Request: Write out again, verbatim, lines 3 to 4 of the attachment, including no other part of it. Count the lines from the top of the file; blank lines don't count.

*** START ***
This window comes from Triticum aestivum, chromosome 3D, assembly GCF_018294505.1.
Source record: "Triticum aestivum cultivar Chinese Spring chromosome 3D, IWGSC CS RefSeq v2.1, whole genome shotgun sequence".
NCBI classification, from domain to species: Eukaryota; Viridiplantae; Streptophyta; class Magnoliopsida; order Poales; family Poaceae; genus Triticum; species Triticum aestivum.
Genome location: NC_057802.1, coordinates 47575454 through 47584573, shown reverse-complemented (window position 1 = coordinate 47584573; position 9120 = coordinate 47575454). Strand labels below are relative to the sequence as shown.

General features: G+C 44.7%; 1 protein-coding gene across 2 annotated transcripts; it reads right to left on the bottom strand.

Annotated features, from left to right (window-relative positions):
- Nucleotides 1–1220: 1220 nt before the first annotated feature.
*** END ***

NCBI classification, from domain to species: Eukaryota; Viridiplantae; Streptophyta; class Magnoliopsida; order Poales; family Poaceae; genus Triticum; species Triticum aestivum.
Genome location: NC_057802.1, coordinates 47575454 through 47584573, shown reverse-complemented (window position 1 = coordinate 47584573; position 9120 = coordinate 47575454). Strand labels below are relative to the sequence as shown.